New Migrant Databank Concept and Development

New Migrant Databank Concept and Development

Peter Boden (University of Leeds, UK) and Phil Rees (University of Leeds, UK)
DOI: 10.4018/978-1-61520-755-8.ch006
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Few parts of the UK remain unaffected by the surge in migration from central and eastern Europe that has been evident since the expansion of the European Union in 2004. However, the statistical instruments available to measure the multi-dimensional impact of international migration remain inadequate. The lack of empirical evidence to support research and analysis of migrant populations is an issue that affects a broad range of organisations at international, national, regional and local level. The problem is particularly acute in a selected set of local areas, where migrant populations have had a significant demographic, economic and social impacts. This chapter reports on work examining the changing profile and dynamics of the UK’s ethnic populations. The estimation and projection of ethnic group populations for local areas requires accurate intelligence on the inflow and outflow of international migrants. In the absence of a definitive source of data that can provide these statistics, the New Migrant Databank (NMD) has been developed which combines alternative sources of international migration data into a common statistical framework for presentation and analysis. The alternative sources of international migration data are summarised and a number of analytical examples are provided to illustrate how the NMD can provide a much improved picture of patterns and trends at a local level and the basis for improved intelligence on local estimates of both short-term and long-term migration. A number of developments are suggested, both to focus future research and to extend the content and value of the NMD as a common source of intelligence on UK immigration and emigration.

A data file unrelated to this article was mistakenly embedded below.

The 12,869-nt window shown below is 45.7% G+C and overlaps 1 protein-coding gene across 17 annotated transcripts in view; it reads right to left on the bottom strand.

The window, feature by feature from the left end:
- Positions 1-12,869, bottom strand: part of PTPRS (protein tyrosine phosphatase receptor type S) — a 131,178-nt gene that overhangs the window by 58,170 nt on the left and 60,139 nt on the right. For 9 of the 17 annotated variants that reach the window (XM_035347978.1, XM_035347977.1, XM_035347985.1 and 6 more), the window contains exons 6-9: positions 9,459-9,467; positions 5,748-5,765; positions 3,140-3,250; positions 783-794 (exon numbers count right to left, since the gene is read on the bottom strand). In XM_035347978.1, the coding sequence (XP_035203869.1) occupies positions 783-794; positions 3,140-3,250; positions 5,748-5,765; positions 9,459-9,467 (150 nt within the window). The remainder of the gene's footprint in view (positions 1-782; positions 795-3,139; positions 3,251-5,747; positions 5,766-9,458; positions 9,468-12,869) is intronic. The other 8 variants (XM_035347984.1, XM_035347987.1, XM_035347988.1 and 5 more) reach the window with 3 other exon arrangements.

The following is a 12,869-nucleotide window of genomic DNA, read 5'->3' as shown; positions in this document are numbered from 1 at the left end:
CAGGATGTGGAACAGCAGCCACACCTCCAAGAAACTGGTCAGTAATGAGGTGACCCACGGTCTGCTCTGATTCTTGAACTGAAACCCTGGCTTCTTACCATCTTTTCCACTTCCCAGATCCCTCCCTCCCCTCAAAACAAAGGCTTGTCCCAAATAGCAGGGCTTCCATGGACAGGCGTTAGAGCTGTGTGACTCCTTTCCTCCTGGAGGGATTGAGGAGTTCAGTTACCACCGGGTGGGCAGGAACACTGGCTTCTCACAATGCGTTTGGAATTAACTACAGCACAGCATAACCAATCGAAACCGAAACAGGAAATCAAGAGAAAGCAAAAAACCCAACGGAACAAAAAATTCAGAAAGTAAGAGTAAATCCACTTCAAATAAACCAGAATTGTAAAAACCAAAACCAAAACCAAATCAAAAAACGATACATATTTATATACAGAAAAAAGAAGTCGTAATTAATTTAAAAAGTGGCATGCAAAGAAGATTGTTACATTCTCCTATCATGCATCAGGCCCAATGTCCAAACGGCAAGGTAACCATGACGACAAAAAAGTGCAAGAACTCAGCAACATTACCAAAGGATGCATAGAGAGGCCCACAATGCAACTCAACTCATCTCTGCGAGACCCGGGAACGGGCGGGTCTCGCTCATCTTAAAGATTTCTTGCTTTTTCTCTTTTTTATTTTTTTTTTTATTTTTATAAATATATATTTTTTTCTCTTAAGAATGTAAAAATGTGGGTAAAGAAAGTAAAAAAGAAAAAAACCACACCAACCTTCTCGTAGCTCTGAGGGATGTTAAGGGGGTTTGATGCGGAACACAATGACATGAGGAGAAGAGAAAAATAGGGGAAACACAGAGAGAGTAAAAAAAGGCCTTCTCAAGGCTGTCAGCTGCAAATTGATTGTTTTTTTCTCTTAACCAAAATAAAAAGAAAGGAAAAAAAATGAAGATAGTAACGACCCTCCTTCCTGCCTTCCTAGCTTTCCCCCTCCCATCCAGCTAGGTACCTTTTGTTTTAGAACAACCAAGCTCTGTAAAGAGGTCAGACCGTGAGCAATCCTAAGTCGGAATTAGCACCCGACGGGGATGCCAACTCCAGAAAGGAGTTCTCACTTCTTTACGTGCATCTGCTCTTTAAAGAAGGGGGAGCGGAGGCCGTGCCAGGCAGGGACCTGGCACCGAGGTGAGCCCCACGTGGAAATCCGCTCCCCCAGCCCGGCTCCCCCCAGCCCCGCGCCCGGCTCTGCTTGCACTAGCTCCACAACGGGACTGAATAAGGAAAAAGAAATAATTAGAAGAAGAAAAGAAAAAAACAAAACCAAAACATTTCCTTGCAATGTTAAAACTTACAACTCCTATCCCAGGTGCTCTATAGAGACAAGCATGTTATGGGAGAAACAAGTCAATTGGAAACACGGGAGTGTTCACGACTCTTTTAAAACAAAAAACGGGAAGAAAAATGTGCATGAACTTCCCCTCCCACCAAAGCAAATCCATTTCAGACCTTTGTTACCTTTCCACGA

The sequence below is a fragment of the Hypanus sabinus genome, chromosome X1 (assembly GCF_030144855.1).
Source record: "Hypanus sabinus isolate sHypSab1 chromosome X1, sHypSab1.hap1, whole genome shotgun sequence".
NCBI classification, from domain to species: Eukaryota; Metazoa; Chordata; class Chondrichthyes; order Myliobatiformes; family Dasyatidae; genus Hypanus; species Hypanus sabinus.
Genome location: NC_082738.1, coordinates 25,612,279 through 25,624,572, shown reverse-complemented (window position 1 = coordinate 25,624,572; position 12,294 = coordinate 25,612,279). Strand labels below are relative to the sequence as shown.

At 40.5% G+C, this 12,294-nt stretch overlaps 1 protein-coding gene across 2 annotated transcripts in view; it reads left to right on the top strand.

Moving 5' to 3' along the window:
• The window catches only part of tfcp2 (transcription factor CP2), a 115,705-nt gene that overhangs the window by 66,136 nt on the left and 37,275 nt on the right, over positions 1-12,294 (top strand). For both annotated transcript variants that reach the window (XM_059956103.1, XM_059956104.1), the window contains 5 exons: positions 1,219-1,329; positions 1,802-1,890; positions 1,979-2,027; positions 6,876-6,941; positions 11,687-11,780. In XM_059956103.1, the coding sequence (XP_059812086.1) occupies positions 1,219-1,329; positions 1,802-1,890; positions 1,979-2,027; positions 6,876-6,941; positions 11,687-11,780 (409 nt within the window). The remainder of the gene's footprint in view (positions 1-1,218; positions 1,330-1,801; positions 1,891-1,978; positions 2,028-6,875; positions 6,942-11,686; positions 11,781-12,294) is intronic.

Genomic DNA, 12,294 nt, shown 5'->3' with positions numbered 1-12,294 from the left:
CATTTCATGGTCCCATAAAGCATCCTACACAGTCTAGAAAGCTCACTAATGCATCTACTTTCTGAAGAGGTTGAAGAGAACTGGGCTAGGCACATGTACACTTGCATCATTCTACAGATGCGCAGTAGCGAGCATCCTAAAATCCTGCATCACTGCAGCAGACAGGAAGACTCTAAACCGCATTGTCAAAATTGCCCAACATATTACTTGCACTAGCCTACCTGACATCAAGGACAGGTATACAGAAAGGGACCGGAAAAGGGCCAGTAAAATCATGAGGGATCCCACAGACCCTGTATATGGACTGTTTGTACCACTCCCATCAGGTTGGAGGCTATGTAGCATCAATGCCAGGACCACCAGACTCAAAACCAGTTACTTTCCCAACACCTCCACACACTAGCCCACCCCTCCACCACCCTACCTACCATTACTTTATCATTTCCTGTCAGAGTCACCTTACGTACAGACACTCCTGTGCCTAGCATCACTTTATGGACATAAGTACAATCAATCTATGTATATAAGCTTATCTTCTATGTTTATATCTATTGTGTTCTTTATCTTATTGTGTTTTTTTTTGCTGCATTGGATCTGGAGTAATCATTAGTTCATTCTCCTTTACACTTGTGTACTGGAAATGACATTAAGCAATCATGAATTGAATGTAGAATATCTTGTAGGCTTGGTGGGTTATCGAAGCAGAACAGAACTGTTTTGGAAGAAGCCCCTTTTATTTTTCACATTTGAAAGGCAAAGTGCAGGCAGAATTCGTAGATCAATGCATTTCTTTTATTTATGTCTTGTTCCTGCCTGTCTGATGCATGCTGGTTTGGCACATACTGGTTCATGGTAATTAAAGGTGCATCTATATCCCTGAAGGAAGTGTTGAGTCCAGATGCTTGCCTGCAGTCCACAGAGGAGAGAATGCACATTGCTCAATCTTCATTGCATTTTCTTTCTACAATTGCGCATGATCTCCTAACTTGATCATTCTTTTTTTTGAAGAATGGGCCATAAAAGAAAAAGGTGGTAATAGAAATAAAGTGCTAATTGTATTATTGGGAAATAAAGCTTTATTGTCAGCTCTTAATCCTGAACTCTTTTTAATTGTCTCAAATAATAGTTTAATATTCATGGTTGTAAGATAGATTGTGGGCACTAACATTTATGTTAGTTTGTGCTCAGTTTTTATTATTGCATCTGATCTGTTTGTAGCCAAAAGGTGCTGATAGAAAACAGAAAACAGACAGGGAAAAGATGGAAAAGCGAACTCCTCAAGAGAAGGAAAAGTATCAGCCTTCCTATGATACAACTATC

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Conceptual And Definitional Differences

The pattern of passenger journeys is complex, with visitors and migrants coming into and leaving from the UK for a variety of reasons and for a variety of lengths of stay (Figure 1).

Figure 1.

UK international passenger arrivals and departures, 2006


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